By Marty Jones
The first group is actually pretty small, and includes instructional books about fly-tying, such as Jack Dennis’ Western Trout Fly-Tying Manual. Also in this category is The Curtis Creek Manifesto by Sheridan Anderson, a book that would be considered a graphic text, not really a comic book, but written in that fashion. It’s quite an interesting book, and I can certainly recommend it. For example, when Anderson is writing about casting, he states “If it’s easy, you’re probably doing it wrong.” He also suggests that you “latch onto a knowledgeable angler to go fishing with – a good teacher is worth more than all the angling literature ever written”, a statement I think we can all heartily agree with.
The second group includes such books as Trout Unlimited’s Guide to America’s 100 Best Trout Streams, Flyfisher’s Guide to New Mexico by Van Beacham, and Colorado Flyfishing, by Mark Williams and Chad McPhail. I’ll be honest – I rely more on fellow anglers for Where To information than on books. Also very useful are magazines such as Southwest Fly Fishing for current Where To information.
I put books containing essays by John Gierach’s primarily into the third category (Why To). You just can’t go wrong with Trout Bum or Another Lousy Day in Paradise or Standing in a River Waving a Stick. Great titles, and great reads. Why to? From Dances with Trout, “That’s always been an interesting question to me, but I’m beginning to think the only people who really care are a handful of writers and some idly curious nonanglers. The fishermen who don’t worry about it are the ones who seem to be having the most fun.” (By the way, Mr. Gierach has a brand-new book coming out in June of 2020 entitled Dumb Luck and the Kindness of Strangers). Some readers might include Mr. Gierach’s books in the Where To category, since he does talk about fishing in various locations throughout the world. However, his descriptions of places are general in nature rather than specific (a characteristic that many of us certainly appreciate).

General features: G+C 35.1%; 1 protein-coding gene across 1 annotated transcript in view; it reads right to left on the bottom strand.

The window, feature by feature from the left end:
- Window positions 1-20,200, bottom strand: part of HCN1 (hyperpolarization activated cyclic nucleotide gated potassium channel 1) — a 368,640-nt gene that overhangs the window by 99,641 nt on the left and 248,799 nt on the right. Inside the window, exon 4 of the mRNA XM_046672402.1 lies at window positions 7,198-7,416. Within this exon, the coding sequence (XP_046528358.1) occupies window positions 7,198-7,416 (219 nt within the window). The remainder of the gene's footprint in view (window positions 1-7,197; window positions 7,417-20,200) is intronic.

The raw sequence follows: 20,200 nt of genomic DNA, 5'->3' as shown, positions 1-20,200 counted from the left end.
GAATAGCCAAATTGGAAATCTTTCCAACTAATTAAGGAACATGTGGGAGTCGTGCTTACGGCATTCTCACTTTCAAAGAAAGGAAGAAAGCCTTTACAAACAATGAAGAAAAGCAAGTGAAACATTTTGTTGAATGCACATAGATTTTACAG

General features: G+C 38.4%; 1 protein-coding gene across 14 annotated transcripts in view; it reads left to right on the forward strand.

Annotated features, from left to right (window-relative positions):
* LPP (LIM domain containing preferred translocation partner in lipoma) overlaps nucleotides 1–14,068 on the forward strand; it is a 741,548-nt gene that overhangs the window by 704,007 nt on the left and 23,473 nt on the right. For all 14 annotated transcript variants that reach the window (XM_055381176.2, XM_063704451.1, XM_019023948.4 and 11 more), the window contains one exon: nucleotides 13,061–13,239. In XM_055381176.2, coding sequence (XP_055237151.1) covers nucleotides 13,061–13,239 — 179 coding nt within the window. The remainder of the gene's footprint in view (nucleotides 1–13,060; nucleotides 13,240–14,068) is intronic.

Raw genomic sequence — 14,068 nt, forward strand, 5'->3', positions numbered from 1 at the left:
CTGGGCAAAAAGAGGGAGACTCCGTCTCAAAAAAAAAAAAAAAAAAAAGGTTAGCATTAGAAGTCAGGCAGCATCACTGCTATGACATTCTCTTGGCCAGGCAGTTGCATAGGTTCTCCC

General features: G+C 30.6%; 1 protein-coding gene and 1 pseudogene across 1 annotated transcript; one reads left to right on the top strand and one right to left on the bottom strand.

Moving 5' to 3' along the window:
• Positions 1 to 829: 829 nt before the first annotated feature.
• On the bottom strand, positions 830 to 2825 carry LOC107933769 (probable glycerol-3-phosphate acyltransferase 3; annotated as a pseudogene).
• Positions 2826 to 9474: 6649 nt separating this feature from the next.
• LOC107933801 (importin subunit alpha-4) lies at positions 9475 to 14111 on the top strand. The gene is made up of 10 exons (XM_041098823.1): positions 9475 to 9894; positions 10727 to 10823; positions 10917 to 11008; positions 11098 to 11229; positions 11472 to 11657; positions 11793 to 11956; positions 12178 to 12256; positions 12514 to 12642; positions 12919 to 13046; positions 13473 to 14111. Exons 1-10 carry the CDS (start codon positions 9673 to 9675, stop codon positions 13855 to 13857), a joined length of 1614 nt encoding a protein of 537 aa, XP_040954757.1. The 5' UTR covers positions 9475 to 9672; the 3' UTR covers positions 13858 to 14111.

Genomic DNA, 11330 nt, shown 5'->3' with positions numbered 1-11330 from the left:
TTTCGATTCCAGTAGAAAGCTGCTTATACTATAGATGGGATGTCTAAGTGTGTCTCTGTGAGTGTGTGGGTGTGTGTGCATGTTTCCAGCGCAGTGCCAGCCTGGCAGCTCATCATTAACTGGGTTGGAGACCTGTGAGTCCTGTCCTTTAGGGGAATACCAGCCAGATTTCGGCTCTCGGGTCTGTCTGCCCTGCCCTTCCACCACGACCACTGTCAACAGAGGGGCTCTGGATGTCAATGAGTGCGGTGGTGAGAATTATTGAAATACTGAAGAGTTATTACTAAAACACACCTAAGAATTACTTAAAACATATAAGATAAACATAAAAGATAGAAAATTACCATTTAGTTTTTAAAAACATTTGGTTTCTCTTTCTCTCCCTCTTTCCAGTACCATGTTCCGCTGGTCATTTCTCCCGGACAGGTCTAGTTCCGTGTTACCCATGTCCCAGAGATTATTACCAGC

The fourth category includes mystery novels which involve fly fishing as a primary focus. Keith McCafferty is probably the most prolific author in this category, with at least seven titles (e.g., The Royal Wulff Murders and The Grey Ghost Murders). McCafferty’s protagonist, Sean Stranahan, is a part-time private detective, part-time fishing guide and part-time artist who lives and works in Montana. In addition to fishing and at least one murder, each book also contains local wildlife (and human) politics, drinking, art, and sex. Another author in this category is David Leitz, author of Dying to Fly Fish and Flyfishing Can Be Fatal, which are set in Vermont. His books are a bit harder to find, requiring searching used bookstores or the Internet.
“Other” books include The River Why, My Life as Told By Water and River Teeth, by David James Duncan; Notes from the San Juans and San Juan River Chronicles by Steven Myers; Spring Creek by Nick Lyons, and of course, A River Runs Through It by Norman MacLean. These books are more philosophical and/or ecological in nature. For example, one essay in My Life as told By Water, is entitled “The Non Sense of Place” and in this essay, Duncan states “No matter how circumstance has dealt with us, or how disenfranchised or placeless we’ve become, we will never be dispossessed of the right to feel at home in these little blood-filled bodies on this reeling planet, as often as we can, as deeply as we can, any God-blessed place we possibly can”.
I am so lucky to consider the San Luis Valley my home place.